The map of the electoral results clearly paints two sides: On one side is the country’s urban interior, where the majority of inhabitants voted No (orange in the map). On the other side are the rural areas of the country where the Yes vote was predominant (green in the map). This division coincides, in a nearly macabre manner, with the division between the areas of the country that directly experience less and more of the conflict. The No vote was the majority in urban areas that are less hard-hit by conflict-related violence, with the exception of the capital Bogotá, Cali, and mid-sized cities in the Caribbean coast, were the Yes won. With its vote, the urban country decided for the rural country. Sadly, it is rural Colombia that usually takes the hits.
(3) The importance of former president Álvaro Uribe.
The leader of the No campaign was former president and current senator Álvaro Uribe, who opposed the peace accords from the beginning. An immensely popular politician, Uribe is the leader of the Colombian right. His dislike of sitting president Santos, who was a member of his ministerial cabinet, is well known. As leader of the No campaign, Uribe’s initial objective was to shut down the negotiations and afterward, to insert himself into them. He was Sunday’s big winner: he is now the center of attention. Some analysts go further to suggest that his campaign in favor of the No is part of a longer power struggle over who plays the leading role in sealing the peace deal.
(4) The No campaign organized earlier, did so effectively, and moved quicker.
The groups that joined forces under the No campaign did so well before the government and its allies began to campaign in favor of the Yes. The campaign that the No supporters designed was effective, emotional, and media savvy. Their strategy benefited from the confidentiality that characterized the long-drawn four years of negotiation. The choice to conduct peace talks in Cuba and behind closed doors sought to shield the discussions from attempts to sabotage them, thus avoiding the mistakes made in previous peace negotiations. Yet this secrecy kept the Colombian public in the dark with regards to the terms of the deal until late in the process, well into its final stages. Those who opposed the peace talks spread biased, but emotionally compelling, information about them and started to do so well before the plebiscite was set to happen. This information was shown to be inaccurate later on, but was hard to disprove when it was initially presented.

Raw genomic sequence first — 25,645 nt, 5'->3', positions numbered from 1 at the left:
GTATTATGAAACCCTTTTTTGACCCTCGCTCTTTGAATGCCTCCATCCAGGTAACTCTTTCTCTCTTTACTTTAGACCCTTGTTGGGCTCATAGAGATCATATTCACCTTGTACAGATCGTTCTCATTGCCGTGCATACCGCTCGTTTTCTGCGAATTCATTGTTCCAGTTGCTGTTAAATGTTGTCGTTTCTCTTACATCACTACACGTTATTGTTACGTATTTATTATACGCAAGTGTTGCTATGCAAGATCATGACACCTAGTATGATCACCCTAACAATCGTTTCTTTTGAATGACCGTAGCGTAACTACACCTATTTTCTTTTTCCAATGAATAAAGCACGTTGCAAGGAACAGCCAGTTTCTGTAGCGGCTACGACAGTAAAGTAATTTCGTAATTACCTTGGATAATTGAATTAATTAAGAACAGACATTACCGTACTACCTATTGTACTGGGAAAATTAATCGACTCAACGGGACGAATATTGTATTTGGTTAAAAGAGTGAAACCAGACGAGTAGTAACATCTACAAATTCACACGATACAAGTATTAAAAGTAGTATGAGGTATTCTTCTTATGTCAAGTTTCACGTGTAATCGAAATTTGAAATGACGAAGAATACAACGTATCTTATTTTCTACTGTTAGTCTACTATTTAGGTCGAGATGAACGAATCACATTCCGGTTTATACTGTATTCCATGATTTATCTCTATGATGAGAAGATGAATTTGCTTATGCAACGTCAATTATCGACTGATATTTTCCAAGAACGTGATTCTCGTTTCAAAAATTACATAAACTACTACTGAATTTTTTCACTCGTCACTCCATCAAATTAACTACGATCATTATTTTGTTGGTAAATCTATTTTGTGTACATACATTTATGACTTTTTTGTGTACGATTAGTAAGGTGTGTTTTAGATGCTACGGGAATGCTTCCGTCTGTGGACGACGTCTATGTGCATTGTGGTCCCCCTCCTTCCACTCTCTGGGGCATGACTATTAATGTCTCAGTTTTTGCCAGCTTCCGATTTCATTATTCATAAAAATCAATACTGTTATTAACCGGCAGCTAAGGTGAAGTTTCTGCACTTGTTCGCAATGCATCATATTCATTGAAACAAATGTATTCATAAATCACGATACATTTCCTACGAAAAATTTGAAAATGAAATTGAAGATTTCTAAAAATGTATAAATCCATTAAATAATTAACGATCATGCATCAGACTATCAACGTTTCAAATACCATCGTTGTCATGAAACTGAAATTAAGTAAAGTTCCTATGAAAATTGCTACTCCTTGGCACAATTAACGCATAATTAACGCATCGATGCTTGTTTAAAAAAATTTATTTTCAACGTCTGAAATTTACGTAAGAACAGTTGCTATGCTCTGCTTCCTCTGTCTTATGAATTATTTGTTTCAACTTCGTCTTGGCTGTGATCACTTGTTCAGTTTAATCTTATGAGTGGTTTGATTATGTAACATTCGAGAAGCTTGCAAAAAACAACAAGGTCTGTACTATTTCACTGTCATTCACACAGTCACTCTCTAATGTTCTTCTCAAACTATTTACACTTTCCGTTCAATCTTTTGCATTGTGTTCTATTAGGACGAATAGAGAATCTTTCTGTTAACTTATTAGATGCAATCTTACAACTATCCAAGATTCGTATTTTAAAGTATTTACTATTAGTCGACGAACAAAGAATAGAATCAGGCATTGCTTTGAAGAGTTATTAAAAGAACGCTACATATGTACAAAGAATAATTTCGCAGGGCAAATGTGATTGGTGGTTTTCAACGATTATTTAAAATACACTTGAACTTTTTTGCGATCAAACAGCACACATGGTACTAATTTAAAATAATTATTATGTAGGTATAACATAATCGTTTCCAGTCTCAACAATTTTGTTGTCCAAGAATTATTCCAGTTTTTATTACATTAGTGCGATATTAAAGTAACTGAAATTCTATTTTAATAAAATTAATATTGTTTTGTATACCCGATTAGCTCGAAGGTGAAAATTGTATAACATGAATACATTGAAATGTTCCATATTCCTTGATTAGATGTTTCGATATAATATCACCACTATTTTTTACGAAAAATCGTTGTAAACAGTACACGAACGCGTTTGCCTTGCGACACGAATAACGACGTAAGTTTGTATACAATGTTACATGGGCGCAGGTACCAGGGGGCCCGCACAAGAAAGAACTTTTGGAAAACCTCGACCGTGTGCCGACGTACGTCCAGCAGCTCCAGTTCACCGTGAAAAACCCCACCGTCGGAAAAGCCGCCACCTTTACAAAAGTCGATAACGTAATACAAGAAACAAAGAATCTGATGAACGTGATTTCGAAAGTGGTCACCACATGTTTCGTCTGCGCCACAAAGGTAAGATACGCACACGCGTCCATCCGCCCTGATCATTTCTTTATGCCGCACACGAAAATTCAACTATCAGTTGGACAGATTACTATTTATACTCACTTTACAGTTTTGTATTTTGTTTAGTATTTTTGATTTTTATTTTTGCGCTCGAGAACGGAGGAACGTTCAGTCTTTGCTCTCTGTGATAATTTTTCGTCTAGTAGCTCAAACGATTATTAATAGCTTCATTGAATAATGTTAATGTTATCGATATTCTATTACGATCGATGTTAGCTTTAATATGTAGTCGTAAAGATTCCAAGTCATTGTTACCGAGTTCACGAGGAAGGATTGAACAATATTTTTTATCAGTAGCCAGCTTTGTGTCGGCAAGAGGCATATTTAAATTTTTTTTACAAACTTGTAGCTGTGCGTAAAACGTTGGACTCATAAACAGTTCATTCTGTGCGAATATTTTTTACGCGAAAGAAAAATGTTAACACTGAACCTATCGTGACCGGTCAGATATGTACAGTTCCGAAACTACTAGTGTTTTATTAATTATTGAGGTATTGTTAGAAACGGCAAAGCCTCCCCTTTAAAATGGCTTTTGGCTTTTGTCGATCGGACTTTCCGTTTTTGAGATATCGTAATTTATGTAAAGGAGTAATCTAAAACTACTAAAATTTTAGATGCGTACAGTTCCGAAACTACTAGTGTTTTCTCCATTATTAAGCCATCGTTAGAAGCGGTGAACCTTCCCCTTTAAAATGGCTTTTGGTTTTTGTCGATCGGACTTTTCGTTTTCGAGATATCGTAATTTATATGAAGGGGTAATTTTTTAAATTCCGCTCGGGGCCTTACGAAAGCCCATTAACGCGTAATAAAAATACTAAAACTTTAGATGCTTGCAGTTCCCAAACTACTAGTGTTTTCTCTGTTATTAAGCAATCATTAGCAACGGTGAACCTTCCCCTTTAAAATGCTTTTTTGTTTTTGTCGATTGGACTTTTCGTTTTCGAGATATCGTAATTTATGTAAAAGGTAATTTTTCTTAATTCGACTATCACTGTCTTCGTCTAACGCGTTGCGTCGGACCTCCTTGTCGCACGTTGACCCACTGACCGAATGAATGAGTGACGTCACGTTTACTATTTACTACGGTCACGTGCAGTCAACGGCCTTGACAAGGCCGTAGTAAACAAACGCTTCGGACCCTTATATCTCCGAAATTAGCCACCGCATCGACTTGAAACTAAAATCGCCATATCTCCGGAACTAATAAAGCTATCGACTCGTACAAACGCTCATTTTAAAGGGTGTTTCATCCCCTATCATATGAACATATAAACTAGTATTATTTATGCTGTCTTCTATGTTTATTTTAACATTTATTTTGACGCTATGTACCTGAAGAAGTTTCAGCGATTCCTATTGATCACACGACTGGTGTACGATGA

(5) The Yes campaign started late and machine politics did not come through. It was over-confident in public opinion polls.
The Yes campaign got off to a late start due mostly to the government wanting to wait until the Constitutional Court had ruled the agreements constitutional. While the government awaited the court’s decision, the No was already mobilizing. Since official campaign season for the plebiscite was extremely short, a little over a month, the late start had important consequences. The Yes group suffered in terms of positioning their message, coordinating and setting the agenda. Finally, as La Silla Vacía astutely observed, although machine politics favored Yes supporters, the machinery failed.
(6) The No’s strategy successfully linked the peace accords with other key items in the larger political agenda: the president’s dwindling popularity and the interests of the conservative right.